File Swapping Services Find New Ways To Leech Off Others September 27th, 2002
In the course of covering the RIAA's and MPAA's assault of our Fair Use rights, and of the rise and fall of Napster before that, I inevitably get accused of being a stooge for the pirates and the thieves, or of not recognizing that information (and therefore the creative works of artists, movie makers, and musicians) should be free. Neither is the case, of course. I believe in Fair Use, and I loathe thieves. The two notions are not incompatible.
Today, I am set off not by the actions of Hilary Rosen and her crew of bullies at the RIAA, but by the band of scumbags that run the file swapping services. These companies have done things such as slipping in SpyWare into the (almost exclusively Windows) software that you download to use the services. This SpyWare generally watches everything you do so that information about you can be sold to marketing companies. Better yet, SpyWare is almost always difficult to remove. This is especially true on Windows machines where Microsoft makes it hard for the user to know what software is running, where it is, or how to remove it. One file swapping service -- Kazaa, if I remember correctly -- set up a virtual network of ad hosting that leeches off of the bandwidth, as well as CPU power, paid for by its users. The losers in that fiasco were the bandwidth providers whose fee structures were set up for individual users, and not hosting services. The unmitigated gall of such an action truly stuns me.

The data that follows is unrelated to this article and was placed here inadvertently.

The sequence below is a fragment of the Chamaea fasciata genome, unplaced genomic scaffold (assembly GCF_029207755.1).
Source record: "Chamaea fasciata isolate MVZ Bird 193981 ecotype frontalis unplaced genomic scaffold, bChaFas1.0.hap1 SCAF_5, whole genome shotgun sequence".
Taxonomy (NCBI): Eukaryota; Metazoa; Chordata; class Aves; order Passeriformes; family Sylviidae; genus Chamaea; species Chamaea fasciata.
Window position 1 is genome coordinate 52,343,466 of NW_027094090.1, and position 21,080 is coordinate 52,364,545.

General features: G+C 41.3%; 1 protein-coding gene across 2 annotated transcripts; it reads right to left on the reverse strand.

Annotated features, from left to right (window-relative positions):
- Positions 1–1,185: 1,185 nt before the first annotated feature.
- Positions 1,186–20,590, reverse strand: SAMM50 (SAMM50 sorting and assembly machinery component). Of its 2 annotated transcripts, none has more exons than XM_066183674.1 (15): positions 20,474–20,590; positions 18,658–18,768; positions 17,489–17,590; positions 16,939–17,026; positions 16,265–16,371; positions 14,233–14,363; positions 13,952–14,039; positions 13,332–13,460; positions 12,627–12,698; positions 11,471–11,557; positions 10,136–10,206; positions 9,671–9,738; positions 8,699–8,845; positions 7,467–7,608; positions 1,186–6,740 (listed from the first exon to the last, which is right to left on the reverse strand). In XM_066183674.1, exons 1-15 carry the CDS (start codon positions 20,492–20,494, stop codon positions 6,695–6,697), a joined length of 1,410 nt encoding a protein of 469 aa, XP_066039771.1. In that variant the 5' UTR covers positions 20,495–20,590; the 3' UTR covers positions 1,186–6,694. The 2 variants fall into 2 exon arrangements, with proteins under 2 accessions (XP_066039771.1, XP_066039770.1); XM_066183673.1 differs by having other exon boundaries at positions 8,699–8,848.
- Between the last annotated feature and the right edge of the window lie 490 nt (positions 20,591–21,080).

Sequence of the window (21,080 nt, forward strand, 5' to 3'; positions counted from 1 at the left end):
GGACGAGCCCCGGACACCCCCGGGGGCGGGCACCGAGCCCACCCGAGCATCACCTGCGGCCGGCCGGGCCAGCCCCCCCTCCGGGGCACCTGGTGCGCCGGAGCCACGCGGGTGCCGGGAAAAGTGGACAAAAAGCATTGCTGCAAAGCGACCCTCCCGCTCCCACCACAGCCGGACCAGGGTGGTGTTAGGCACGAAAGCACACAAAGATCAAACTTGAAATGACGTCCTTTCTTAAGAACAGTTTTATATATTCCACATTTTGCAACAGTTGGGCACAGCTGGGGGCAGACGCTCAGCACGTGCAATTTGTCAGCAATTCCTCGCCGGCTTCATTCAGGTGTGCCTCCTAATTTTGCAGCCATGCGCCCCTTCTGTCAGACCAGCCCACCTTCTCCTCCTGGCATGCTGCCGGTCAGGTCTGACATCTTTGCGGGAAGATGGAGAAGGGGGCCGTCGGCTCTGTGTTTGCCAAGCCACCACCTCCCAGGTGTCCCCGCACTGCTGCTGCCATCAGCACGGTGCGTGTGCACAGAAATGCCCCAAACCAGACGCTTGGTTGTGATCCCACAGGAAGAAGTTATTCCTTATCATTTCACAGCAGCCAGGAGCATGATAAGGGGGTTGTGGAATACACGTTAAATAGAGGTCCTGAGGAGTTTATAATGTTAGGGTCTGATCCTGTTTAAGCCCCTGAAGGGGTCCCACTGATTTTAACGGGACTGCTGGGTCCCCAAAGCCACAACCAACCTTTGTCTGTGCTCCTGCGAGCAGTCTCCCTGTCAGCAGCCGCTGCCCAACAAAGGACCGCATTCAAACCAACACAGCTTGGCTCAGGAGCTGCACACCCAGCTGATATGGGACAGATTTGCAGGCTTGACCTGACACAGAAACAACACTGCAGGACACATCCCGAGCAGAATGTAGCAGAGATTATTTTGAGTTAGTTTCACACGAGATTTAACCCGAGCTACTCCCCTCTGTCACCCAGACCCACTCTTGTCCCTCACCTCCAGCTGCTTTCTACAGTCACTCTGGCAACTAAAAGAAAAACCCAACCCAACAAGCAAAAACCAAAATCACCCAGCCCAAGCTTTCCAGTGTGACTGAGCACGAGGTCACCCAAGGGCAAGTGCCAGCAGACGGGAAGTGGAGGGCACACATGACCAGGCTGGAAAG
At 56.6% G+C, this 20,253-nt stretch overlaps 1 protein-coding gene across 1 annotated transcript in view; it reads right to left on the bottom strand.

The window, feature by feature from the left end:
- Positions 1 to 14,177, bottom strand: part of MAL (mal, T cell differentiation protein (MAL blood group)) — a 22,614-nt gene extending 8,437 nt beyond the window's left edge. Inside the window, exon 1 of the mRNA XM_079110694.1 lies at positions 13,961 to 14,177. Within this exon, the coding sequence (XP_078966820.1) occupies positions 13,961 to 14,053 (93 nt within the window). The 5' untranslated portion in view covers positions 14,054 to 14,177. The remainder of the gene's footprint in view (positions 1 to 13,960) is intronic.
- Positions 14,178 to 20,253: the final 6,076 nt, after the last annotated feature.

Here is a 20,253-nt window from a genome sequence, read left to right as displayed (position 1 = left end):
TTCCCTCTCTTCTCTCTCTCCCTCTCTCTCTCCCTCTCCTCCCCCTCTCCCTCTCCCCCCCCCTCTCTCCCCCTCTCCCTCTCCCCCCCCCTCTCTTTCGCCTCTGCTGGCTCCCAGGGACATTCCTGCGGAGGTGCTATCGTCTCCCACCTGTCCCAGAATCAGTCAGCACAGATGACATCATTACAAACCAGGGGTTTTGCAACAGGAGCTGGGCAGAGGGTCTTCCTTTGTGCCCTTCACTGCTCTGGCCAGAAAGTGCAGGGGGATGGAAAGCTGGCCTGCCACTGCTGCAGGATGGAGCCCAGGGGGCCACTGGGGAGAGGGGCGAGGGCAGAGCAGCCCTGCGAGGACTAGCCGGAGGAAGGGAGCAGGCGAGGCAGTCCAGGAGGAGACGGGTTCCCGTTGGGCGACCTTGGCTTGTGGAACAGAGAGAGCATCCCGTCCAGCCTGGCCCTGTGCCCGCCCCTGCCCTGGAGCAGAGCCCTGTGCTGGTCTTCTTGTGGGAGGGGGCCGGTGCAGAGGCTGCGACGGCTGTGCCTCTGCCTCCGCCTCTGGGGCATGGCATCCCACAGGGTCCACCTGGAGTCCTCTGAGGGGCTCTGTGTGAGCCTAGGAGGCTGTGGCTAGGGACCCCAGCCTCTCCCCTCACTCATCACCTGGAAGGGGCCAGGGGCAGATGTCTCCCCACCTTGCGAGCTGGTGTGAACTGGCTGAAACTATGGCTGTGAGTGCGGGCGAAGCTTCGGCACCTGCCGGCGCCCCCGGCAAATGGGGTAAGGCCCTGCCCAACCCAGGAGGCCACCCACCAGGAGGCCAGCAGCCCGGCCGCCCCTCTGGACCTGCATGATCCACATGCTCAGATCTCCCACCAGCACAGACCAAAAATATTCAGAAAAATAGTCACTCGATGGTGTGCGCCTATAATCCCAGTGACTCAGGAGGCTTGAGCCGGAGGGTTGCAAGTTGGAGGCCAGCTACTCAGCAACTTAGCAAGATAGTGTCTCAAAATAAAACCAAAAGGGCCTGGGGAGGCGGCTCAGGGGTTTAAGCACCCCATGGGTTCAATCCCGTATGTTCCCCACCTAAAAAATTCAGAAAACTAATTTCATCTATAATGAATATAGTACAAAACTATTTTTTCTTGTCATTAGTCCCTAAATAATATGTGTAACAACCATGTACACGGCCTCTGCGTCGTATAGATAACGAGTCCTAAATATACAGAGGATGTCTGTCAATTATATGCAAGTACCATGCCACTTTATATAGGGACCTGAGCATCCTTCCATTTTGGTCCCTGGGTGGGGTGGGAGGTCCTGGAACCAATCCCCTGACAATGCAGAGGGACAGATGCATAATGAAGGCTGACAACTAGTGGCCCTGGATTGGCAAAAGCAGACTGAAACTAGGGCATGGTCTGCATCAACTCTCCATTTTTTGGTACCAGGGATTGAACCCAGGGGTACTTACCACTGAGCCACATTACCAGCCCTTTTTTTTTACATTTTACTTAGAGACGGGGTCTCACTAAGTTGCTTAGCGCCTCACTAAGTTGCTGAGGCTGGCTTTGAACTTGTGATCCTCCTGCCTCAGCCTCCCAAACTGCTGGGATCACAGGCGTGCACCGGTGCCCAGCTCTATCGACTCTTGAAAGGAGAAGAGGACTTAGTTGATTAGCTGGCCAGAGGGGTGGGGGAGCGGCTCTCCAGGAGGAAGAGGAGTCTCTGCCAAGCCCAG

A New York Times article was published today that says that file swapping services have found yet another way of achieving new lows in leeching revenues. Kazaa, Morpheus, LimeWire, and others have begun to include code in their downloads that redirects affiliate network payments to them. Affiliate networks operated by Amazon.com, and a host of other online retailers, allow sites like TMO (note that we are not currently running any network affiliate deals at TMO) to point you to specific products, or even just to a particular retailer, and earn a commission on sales from that visit. Amazon.com's affiliate program was a big part of its success in the early stages of its growth.